Development of an instrument for data collection in a multidimensional scaling study of personal Web usage in the South African workplace
Thesis (MBA)--Stellenbosch University, 2011.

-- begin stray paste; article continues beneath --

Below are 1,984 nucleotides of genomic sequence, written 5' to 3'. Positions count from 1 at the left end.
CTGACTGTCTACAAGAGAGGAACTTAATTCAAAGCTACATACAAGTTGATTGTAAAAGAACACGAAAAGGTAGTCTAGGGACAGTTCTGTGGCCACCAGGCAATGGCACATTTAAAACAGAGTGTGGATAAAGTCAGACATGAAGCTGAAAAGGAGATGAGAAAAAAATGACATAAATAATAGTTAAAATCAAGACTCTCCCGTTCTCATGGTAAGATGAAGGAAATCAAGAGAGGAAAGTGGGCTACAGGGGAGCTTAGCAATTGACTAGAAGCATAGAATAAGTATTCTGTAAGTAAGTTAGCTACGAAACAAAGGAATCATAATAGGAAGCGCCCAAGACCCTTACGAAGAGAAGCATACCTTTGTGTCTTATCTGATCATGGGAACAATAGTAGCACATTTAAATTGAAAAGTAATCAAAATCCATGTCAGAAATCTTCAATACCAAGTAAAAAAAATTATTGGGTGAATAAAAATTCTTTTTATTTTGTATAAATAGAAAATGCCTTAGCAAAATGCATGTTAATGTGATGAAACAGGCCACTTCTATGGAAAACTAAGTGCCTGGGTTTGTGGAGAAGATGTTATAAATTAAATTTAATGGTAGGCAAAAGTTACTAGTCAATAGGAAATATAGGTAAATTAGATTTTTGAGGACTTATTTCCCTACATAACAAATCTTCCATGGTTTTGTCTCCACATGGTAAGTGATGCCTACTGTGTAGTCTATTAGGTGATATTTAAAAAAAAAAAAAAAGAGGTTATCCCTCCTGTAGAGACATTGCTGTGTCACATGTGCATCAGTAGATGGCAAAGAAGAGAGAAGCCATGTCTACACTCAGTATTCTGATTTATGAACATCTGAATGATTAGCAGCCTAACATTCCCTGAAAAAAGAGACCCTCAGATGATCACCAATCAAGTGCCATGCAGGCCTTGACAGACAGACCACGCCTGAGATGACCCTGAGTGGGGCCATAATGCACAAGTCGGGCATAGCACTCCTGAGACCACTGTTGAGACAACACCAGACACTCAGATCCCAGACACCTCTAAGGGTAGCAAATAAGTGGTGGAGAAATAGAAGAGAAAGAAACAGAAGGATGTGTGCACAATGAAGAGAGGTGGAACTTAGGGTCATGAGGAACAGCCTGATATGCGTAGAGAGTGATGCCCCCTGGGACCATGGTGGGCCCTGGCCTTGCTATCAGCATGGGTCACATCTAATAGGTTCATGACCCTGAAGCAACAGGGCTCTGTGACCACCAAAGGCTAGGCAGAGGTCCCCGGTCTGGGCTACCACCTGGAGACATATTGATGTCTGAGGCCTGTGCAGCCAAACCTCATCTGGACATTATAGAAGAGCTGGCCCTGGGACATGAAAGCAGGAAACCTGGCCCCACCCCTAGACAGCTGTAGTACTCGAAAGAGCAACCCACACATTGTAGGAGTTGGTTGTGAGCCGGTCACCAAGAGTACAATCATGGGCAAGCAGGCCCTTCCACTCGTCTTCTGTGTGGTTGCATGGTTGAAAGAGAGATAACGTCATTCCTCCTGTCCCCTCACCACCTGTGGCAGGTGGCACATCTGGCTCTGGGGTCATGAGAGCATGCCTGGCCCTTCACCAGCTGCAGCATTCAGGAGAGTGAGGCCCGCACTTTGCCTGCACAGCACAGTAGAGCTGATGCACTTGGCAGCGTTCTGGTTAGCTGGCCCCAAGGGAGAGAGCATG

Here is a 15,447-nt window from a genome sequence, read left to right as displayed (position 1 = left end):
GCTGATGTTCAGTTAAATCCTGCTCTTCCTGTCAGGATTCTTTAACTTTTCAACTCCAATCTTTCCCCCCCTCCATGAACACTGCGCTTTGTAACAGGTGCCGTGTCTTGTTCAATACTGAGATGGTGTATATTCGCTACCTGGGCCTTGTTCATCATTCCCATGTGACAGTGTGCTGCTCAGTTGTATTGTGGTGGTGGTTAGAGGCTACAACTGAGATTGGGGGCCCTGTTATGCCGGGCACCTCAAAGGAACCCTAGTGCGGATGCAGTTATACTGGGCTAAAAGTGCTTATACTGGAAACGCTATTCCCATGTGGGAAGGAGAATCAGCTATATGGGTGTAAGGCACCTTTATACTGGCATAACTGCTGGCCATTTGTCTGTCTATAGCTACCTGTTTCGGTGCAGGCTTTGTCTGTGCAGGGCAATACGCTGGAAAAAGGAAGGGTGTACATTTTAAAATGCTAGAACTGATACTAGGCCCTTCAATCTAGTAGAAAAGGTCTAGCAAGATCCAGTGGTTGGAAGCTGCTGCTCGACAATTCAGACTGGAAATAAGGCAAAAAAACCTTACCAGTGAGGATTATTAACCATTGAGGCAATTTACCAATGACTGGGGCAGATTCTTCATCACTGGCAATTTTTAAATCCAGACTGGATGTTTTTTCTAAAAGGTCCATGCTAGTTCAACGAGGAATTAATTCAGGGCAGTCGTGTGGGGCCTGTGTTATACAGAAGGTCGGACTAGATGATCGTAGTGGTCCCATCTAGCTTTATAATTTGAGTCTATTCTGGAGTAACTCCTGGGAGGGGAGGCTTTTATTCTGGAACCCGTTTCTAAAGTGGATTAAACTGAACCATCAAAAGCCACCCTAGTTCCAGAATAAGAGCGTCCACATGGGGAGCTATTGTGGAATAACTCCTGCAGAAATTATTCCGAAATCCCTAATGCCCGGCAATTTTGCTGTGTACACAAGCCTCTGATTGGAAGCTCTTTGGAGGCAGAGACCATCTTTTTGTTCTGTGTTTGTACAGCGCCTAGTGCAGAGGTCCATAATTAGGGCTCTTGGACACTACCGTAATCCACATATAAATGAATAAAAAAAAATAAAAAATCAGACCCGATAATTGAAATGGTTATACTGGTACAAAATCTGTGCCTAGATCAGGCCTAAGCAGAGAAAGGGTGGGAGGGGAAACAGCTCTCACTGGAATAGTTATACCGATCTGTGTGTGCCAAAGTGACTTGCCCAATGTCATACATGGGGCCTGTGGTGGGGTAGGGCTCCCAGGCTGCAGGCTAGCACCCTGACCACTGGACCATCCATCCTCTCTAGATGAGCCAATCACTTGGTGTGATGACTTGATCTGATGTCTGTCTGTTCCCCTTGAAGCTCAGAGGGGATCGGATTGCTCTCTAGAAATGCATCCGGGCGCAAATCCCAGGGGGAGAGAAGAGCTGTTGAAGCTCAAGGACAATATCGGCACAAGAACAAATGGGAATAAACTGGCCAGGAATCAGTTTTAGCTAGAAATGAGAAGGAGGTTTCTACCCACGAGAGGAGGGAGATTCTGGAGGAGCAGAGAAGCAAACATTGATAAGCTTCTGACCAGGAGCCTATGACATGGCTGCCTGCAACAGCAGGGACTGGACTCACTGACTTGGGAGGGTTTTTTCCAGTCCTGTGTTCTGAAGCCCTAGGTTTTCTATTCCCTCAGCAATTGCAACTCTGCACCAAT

In a relatively very short period the Internet has grown from being virtually unknown to becoming an essential business tool. Together with its many benefits, the Internet has unfortunately brought with it several new organisational challenges. One of these challenges is how to manage personal Web usage (PWU) in the workplace effectively. Although many managers see PWU as a form of workplace deviance, many researchers have pointed out its potential benefits such as learning, time-saving, employee well-being and a source of ideas. To help organisations manage PWU in the workplace more effectively, this research realised the need for a typology of PWU behaviours in the South African workplace. Multidimensional scaling (MDS) was identified as an objective method of creating such a typology. The objective of this research was therefore to develop an instrument to gather data for a multidimensional scaling study of PWU behaviours in the South African workplace. A questionnaire was designed that consists of three distinct sections. The first section contains seven pre-coded demographics questions that correspond with specific demographic variables, proven to have a relationship with PWU. The second section of the questionnaire is designed to gather dissimilarity data for input into an MDS algorithm. To begin with, 25 Web usage behaviours of South Africans were identified using Google Ad Planner. After weighing up various options of comparing the Web usage behaviours, the pairwise comparison method was selected. Ross sequencing was used to reduce positioning and timing effects. To reduce the number of judgements per participant, the 300 required judgments are split six ways, resulting in 50 judgements per participant. The last section of the questionnaire is designed to gather data to assist with interpreting the dimensions of the MDS configuration. Eight benefits and risks of PWU were identified. These are combined into a matrix together with the 25 Web usage behaviours. The data from this section will allow future research to use linear regression to discover the relationship between the Web usage behaviours (the objects), and the benefits and risks of PWU (the variables). It is believed that this design offers a fair compromise between the time and effort required of participants and the quality and integrity of the acquired data.